May the life of Luke inspire us to diligently study Scripture and church history to ascertain what we hear is true and provide a firm foundation for our faith. May we be as passionate as Luke to use our God-given gifts and talents to communicate His truth, strengthening the church, encouraging believers, and spreading the gospel.

John, the Transformed Disciple

The early morning sun glistened on the water as they pulled at their nets. Born into a family of humble fishermen, James and John work with their father, Zebedee. The rugged landscape of Galilee shaped their lives, and the sea breeze weathered their skin. As they prepared their nets, “Jesus called them, and immediately they left the boat and their father and followed him” (Matthew 4:22).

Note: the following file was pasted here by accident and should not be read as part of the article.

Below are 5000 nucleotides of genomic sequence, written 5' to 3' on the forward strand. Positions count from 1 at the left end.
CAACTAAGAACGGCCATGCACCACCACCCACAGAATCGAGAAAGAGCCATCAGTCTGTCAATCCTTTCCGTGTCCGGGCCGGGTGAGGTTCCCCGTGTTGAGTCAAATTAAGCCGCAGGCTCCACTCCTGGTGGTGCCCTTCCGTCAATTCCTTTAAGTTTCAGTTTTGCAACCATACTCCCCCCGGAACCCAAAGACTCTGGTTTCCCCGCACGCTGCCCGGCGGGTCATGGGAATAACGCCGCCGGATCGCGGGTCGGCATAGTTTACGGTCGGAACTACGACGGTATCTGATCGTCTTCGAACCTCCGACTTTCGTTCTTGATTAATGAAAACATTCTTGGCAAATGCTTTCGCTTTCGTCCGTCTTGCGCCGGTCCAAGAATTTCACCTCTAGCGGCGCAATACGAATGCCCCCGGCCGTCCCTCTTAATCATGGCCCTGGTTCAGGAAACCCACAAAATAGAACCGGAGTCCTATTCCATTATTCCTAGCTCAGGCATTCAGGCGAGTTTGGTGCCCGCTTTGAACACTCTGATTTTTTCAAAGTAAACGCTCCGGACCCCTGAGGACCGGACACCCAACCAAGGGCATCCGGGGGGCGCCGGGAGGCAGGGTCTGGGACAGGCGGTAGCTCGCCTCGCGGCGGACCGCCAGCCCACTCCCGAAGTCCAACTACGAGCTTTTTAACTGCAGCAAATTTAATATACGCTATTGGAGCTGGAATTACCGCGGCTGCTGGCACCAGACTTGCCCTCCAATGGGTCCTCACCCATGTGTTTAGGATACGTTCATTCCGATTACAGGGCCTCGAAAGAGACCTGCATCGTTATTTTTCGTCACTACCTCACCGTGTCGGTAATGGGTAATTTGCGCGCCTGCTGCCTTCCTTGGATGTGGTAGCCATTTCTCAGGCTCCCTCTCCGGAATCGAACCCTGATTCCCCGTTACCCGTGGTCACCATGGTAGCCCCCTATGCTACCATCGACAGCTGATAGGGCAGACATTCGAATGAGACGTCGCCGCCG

Along with Peter and James, John became one of Jesus’ closest companions. They walked alongside Him and witnessed the miraculous signs and wonders accompanying His teachings.

Besides being rugged fishermen, James and John evidently had a sharp temper. On one occasion, when Jesus was not welcomed in a city, they ask, “Lord, do you want us to call fire down from heaven to destroy them?” (Luke 9:54). Jesus gave them the nickname “sons of thunder” (Mark 3:17). They even had the audacity to ask Jesus in front of the other disciples, “Let one of us sit at your right and the other at your left in your glory” (Mark 10:37).

However, John’s deep and abiding love for his Master would distinguish him as “the disciple whom Jesus loved” (John 13:23). From the tender moments of shared fellowship throughout the gospels, we witness an intimate bond shared between Jesus and John. The depth of Jesus’ relationship with John is most clearly seen on the cross